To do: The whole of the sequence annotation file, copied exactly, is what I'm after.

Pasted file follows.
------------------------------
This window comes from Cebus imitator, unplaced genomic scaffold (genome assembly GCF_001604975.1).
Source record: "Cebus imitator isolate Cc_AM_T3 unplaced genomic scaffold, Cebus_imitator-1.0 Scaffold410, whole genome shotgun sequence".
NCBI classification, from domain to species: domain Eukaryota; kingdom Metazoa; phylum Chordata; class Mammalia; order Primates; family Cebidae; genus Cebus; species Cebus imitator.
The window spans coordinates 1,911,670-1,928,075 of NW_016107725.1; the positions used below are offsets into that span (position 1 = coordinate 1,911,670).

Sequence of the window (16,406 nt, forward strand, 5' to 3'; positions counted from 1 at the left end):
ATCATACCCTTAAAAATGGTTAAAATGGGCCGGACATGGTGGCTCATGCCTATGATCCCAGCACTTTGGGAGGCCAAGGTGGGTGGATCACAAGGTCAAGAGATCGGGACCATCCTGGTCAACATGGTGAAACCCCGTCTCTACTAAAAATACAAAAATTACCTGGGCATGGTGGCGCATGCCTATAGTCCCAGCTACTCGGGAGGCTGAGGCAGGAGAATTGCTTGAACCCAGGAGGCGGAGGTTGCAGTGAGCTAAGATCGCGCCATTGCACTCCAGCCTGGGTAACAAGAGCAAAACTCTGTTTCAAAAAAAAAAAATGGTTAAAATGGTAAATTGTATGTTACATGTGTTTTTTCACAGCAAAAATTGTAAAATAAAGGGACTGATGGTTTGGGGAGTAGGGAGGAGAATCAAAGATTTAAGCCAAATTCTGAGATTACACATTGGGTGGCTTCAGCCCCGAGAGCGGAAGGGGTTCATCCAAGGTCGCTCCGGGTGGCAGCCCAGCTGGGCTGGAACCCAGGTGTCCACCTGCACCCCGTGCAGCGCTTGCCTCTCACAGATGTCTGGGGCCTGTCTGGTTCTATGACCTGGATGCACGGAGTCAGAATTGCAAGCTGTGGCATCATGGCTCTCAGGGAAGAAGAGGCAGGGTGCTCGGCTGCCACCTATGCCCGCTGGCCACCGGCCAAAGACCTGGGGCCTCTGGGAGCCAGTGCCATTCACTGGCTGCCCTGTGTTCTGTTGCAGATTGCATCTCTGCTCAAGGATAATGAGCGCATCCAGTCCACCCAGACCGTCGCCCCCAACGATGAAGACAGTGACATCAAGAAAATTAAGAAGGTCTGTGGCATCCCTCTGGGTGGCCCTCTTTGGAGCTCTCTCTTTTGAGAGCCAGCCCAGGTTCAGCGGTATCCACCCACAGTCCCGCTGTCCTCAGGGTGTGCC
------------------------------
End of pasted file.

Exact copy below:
This window comes from Cebus imitator, unplaced genomic scaffold (genome assembly GCF_001604975.1).
Source record: "Cebus imitator isolate Cc_AM_T3 unplaced genomic scaffold, Cebus_imitator-1.0 Scaffold410, whole genome shotgun sequence".
NCBI classification, from domain to species: domain Eukaryota; kingdom Metazoa; phylum Chordata; class Mammalia; order Primates; family Cebidae; genus Cebus; species Cebus imitator.
The window spans coordinates 1,911,670-1,928,075 of NW_016107725.1; the positions used below are offsets into that span (position 1 = coordinate 1,911,670).

Sequence of the window (16,406 nt, forward strand, 5' to 3'; positions counted from 1 at the left end):
ATCATACCCTTAAAAATGGTTAAAATGGGCCGGACATGGTGGCTCATGCCTATGATCCCAGCACTTTGGGAGGCCAAGGTGGGTGGATCACAAGGTCAAGAGATCGGGACCATCCTGGTCAACATGGTGAAACCCCGTCTCTACTAAAAATACAAAAATTACCTGGGCATGGTGGCGCATGCCTATAGTCCCAGCTACTCGGGAGGCTGAGGCAGGAGAATTGCTTGAACCCAGGAGGCGGAGGTTGCAGTGAGCTAAGATCGCGCCATTGCACTCCAGCCTGGGTAACAAGAGCAAAACTCTGTTTCAAAAAAAAAAAATGGTTAAAATGGTAAATTGTATGTTACATGTGTTTTTTCACAGCAAAAATTGTAAAATAAAGGGACTGATGGTTTGGGGAGTAGGGAGGAGAATCAAAGATTTAAGCCAAATTCTGAGATTACACATTGGGTGGCTTCAGCCCCGAGAGCGGAAGGGGTTCATCCAAGGTCGCTCCGGGTGGCAGCCCAGCTGGGCTGGAACCCAGGTGTCCACCTGCACCCCGTGCAGCGCTTGCCTCTCACAGATGTCTGGGGCCTGTCTGGTTCTATGACCTGGATGCACGGAGTCAGAATTGCAAGCTGTGGCATCATGGCTCTCAGGGAAGAAGAGGCAGGGTGCTCGGCTGCCACCTATGCCCGCTGGCCACCGGCCAAAGACCTGGGGCCTCTGGGAGCCAGTGCCATTCACTGGCTGCCCTGTGTTCTGTTGCAGATTGCATCTCTGCTCAAGGATAATGAGCGCATCCAGTCCACCCAGACCGTCGCCCCCAACGATGAAGACAGTGACATCAAGAAAATTAAGAAGGTCTGTGGCATCCCTCTGGGTGGCCCTCTTTGGAGCTCTCTCTTTTGAGAGCCAGCCCAGGTTCAGCGGTATCCACCCACAGTCCCGCTGTCCTCAGGGTGTGCC